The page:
Benoît Cœuré and Ashley Alder: Further strengthening the resilience of financial plumbing

Op-ed by Mr Benoît Cœuré, Chair of the Committee on Payments and Market Infrastructures (CPMI) and Mr Ashley Alder, Chair of the Board of the International Organization of Securities Commissions (IOSCO), published in the Financial Times under the title "Systemic derivatives reforms require greater vigilance", 16 August 2016. Read the original on the Financial Times website here.

The views expressed in this speech are those of the speaker and not the view of the BIS.

CPMI, Central bank speech  | 
16 August 2016

When Group of 20 leaders gather in China next month, an item for discussion will be how to further strengthen the resilience of some important "fixtures" in the plumbing of the financial system.

In the lead-up to the G20 summit, the Committee on Payments and Market Infrastructures and the International Organization of Securities Commissions have published two reports that shed light on the system's current ability to recover from shocks and provide suggestions on valves or taps that need to be tightened or replaced.

Before the financial crisis, clearing and settlement of over-the-counter derivatives, such as credit default swaps, was a byzantine mess of bilateral obligations with poor risk management and no genuine transparency on exposures for either participants or authorities.

As mandated by the G20 in 2009, most OTC derivatives trades now pass through a go-between, a so-called central counter party (CCP), or clearing house, for example LCH, Eurex Clearing and CME Group. It becomes the buyer to every seller and the seller to every buyer, reducing the risk to individual banks or asset managers, providing clarity on exposures, and optimising the amount of collateral to be posted against them.

Although some argue that increased use of CCPs amounts to "putting all your eggs in one basket" and that they have become the new "risk monsters" of the financial system, the situation that prevailed pre-crisis was manifestly more risky, complex and opaque.

We saw this with the failure of Lehman Brothers. The issue is not whether CCPs concentrate risks (they do) but how well they manage their risks, including risks they pose to others, and the extent to which they are a source of strength during market stress.

Our joint Principles for Financial Market Infrastructures published in 2012 set out risk management guidelines to promote robust CCPs and other "fixtures" such as payment and settlement systems and central securities depositories.

We are now working to make sure that the principles are not only adhered to around the world but also applied in an even manner to level the playing field. We are providing more detailed guidance based on industry feedback, lessons learned and emerging best practices.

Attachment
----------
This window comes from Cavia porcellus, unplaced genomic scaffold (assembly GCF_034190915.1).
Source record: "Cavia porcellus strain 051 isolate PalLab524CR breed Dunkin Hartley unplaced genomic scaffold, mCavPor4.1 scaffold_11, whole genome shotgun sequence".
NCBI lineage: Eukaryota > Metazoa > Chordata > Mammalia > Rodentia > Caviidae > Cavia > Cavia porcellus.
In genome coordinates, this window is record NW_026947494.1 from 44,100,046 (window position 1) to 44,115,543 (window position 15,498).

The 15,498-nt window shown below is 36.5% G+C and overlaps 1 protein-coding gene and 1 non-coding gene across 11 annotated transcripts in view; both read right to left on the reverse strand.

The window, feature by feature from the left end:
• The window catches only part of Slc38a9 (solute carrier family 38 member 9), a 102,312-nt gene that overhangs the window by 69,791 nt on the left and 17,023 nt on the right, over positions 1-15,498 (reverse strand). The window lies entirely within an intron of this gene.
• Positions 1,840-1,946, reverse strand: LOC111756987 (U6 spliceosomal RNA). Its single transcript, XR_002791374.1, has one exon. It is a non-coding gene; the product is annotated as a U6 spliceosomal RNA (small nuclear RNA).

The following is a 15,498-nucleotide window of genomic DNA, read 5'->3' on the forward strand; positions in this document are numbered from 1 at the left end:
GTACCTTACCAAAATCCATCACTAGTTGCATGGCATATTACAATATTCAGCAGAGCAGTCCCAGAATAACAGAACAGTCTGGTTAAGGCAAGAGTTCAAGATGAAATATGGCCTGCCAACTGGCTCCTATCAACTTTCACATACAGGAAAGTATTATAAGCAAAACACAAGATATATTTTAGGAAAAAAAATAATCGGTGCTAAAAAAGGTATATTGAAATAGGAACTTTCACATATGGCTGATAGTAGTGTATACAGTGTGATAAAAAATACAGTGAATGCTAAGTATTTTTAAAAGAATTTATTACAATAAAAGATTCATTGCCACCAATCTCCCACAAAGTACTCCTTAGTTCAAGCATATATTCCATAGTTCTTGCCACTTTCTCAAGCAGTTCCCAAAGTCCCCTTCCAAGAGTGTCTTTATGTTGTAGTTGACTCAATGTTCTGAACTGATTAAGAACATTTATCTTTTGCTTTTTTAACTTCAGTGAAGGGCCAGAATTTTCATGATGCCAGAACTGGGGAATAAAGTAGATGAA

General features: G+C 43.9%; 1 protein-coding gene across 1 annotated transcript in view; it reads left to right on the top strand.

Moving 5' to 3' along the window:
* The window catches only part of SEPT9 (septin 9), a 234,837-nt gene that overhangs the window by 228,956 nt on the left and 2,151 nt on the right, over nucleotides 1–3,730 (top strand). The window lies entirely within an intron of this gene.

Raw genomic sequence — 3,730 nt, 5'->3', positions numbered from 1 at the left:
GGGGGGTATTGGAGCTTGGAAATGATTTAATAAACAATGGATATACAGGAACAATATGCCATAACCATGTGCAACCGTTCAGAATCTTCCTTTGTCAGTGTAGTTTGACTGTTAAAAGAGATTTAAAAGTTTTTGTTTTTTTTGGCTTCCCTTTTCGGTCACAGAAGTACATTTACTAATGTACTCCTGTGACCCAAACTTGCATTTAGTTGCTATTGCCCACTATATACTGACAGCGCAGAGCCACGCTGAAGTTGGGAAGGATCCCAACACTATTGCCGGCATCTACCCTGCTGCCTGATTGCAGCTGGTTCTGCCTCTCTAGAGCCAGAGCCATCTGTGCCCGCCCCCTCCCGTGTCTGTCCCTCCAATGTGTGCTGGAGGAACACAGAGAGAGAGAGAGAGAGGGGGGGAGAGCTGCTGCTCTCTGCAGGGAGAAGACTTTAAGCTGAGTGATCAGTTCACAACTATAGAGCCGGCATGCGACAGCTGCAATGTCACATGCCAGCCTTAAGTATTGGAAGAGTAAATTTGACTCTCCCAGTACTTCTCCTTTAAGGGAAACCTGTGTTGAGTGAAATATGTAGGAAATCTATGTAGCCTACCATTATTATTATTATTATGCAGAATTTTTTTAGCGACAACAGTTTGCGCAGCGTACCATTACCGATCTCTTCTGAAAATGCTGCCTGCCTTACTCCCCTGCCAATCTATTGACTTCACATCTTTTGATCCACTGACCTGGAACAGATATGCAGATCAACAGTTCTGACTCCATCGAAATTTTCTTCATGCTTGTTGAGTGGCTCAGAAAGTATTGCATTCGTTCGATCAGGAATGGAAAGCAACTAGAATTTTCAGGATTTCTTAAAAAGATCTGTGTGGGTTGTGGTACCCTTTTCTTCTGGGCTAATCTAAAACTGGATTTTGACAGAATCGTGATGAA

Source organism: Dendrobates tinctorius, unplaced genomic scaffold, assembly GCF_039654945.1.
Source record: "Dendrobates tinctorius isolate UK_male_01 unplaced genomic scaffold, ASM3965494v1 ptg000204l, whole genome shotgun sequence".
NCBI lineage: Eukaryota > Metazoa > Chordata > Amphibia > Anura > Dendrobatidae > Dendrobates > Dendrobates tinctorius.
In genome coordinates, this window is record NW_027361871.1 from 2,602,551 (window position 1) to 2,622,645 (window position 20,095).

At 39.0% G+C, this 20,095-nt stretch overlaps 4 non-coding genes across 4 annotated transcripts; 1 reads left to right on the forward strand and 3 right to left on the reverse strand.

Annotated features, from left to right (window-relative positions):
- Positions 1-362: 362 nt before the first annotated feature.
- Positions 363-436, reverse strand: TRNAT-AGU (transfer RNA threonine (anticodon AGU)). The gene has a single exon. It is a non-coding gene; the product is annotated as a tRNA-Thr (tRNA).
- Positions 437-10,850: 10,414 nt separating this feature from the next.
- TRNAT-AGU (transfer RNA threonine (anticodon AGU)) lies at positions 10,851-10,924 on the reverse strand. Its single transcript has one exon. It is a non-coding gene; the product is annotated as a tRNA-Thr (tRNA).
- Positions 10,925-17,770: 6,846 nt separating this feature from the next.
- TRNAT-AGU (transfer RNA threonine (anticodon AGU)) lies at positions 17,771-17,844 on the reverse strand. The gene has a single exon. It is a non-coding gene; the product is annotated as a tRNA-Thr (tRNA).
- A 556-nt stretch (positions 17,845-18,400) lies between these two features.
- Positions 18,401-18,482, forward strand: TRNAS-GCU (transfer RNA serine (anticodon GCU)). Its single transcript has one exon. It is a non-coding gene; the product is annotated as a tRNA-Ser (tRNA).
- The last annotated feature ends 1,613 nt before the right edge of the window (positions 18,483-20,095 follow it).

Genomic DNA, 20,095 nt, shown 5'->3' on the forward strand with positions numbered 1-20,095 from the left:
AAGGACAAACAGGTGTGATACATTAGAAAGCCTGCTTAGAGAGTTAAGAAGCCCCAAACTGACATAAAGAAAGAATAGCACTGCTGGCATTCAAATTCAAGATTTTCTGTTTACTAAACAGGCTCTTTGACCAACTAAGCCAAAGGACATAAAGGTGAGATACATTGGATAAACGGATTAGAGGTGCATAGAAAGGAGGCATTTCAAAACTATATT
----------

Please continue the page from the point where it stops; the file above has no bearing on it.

These "twin" reports are the latest manifestations of this work. The first one assesses how a global sample of CCPs have put the principles into practice. Our analysis shows that CCPs have made important and meaningful progress in applying the principles, but also identifies a number of gaps and shortcomings.

These include - in some cases - insufficient planning when a member firm defaults on its obligations, inadequate procedures to maintain minimum financial resources at all times, and deficiencies in testing liquidity stresses. All CCPs should review the lessons in the report in light of their own operations and risk management practices. Any shortcomings should be addressed urgently.

The second seeks industry feedback on more detailed guidance on how CCPs can further boost their defences against shocks such as liquidity shortfalls or member defaults. This guidance includes clearer expectations on the rigour of credit and liquidity stress tests used in determining the level of financial resources that a CCP should maintain and on a CCP's contribution of its own resources to cover losses arising from a member default.

Importantly, the reports complement our other efforts to strengthen the infrastructure supporting global financial markets, such as how to better protect these key fixtures against cyber risk. This includes a goal of having critical services back up within two hours of a major cyber attack. We have confidence in the industry's ability, over time, to meet this ambitious requirement in a similar way that it was able to achieve the same objective for physical disruptions.

We, along with the other stakeholders, are working to build a stronger and more robust plumbing system for the global financial markets. It is clear to us that the risk of default cannot be eliminated from the global financial system - to do so would imply unsustainable costs and severely restrict or even prevent businesses from using derivatives to manage commercial and financial uncertainty.

So the aim is to limit the potential systemic risks arising from any default as much as possible by encouraging central clearing and then applying a robust but proportionate approach to back up financial buffers and risk control.

The industry has made great strides in improving the risk management of CCPs over the years, but more work remains. As Mark Twain once said: "Put all your eggs in the one basket and - watch that basket!"